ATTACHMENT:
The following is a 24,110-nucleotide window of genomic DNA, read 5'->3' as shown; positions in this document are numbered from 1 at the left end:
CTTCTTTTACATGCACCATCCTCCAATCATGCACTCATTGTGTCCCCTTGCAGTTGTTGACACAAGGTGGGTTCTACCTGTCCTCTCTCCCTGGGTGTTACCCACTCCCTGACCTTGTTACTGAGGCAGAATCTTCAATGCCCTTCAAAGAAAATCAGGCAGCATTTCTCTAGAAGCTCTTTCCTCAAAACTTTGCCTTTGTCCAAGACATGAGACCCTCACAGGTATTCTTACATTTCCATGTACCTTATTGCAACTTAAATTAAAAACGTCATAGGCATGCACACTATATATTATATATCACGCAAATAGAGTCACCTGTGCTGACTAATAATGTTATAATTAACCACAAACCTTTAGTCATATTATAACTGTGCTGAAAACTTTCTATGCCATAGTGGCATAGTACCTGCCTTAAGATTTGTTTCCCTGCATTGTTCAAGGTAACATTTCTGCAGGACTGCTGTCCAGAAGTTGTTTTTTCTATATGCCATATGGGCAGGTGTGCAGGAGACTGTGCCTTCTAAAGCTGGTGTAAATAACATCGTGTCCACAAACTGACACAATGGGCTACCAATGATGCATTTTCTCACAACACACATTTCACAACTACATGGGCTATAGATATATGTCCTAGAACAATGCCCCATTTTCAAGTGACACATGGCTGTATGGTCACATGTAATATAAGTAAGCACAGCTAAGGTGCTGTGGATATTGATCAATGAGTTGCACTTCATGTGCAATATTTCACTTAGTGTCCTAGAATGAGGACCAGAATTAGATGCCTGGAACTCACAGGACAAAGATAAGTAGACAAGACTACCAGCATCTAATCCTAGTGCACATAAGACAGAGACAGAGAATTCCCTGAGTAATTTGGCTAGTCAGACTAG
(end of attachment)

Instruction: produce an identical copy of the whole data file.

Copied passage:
The following is a 24,110-nucleotide window of genomic DNA, read 5'->3' as shown; positions in this document are numbered from 1 at the left end:
CTTCTTTTACATGCACCATCCTCCAATCATGCACTCATTGTGTCCCCTTGCAGTTGTTGACACAAGGTGGGTTCTACCTGTCCTCTCTCCCTGGGTGTTACCCACTCCCTGACCTTGTTACTGAGGCAGAATCTTCAATGCCCTTCAAAGAAAATCAGGCAGCATTTCTCTAGAAGCTCTTTCCTCAAAACTTTGCCTTTGTCCAAGACATGAGACCCTCACAGGTATTCTTACATTTCCATGTACCTTATTGCAACTTAAATTAAAAACGTCATAGGCATGCACACTATATATTATATATCACGCAAATAGAGTCACCTGTGCTGACTAATAATGTTATAATTAACCACAAACCTTTAGTCATATTATAACTGTGCTGAAAACTTTCTATGCCATAGTGGCATAGTACCTGCCTTAAGATTTGTTTCCCTGCATTGTTCAAGGTAACATTTCTGCAGGACTGCTGTCCAGAAGTTGTTTTTTCTATATGCCATATGGGCAGGTGTGCAGGAGACTGTGCCTTCTAAAGCTGGTGTAAATAACATCGTGTCCACAAACTGACACAATGGGCTACCAATGATGCATTTTCTCACAACACACATTTCACAACTACATGGGCTATAGATATATGTCCTAGAACAATGCCCCATTTTCAAGTGACACATGGCTGTATGGTCACATGTAATATAAGTAAGCACAGCTAAGGTGCTGTGGATATTGATCAATGAGTTGCACTTCATGTGCAATATTTCACTTAGTGTCCTAGAATGAGGACCAGAATTAGATGCCTGGAACTCACAGGACAAAGATAAGTAGACAAGACTACCAGCATCTAATCCTAGTGCACATAAGACAGAGACAGAGAATTCCCTGAGTAATTTGGCTAGTCAGACTAG